The Lisbon Treaty has cost UK business £12.2 billion ($20 billion) since it was ratified in late 2009.
New research released today by campaign group Business for Britain shows how big an impact the EU is having on British firms. The group, who represent members of Britain’s business community who want to see the EU reformed, also state that the regulatory effects of the treaty will cost business a further £6.1 billion per year from now on.
The final cost will likely be up to £96.5 billion.
The treaty gave the European Union sweeping powers to legislate on new areas of British life. The report cites examples of costly intrusion, such as laws requiring firms to reduce greenhouse gas emissions, including a law specifically targeted at car manufacturers.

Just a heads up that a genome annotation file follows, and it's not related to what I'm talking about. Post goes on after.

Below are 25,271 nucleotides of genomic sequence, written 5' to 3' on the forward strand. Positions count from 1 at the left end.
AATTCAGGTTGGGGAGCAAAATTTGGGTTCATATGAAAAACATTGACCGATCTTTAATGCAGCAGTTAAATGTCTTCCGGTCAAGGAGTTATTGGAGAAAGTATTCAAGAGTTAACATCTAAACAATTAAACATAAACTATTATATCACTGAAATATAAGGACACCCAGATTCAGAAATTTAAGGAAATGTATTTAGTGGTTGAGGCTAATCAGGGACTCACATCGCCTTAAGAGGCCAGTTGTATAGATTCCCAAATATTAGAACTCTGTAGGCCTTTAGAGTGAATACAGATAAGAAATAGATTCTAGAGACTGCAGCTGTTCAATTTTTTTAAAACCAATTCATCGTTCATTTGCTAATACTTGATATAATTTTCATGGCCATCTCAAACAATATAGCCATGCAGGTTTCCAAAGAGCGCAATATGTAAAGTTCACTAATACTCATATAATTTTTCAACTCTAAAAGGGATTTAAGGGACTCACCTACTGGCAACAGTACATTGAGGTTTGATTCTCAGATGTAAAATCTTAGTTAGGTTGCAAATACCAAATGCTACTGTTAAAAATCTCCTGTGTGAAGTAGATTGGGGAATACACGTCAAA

There are also regulations standardising battery production in the UK and the components that go into cars.
Matthew Elliott, Chief Executive of Business for Britain, said in a statement, “The Lisbon Treaty was hugely unpopular at the time, and we can now see that it has increased the cost of doing business in Britain.”
“Our research makes a compelling case for the government to use the forthcoming renegotiation to reverse some of the most expensive provisions of the Lisbon Treaty.”
Last year, 500 UK business leaders signed a letter by Business for Britain supporting a renegotiation of the terms of Britain’s EU membership, including a devolution of powers back from Brussels.
If he wins next year’s General Election, Prime Minister David Cameron has promised to hold a referendum on Britain’s continued membership of the EU in 2017, after having re-negotiated membership terms.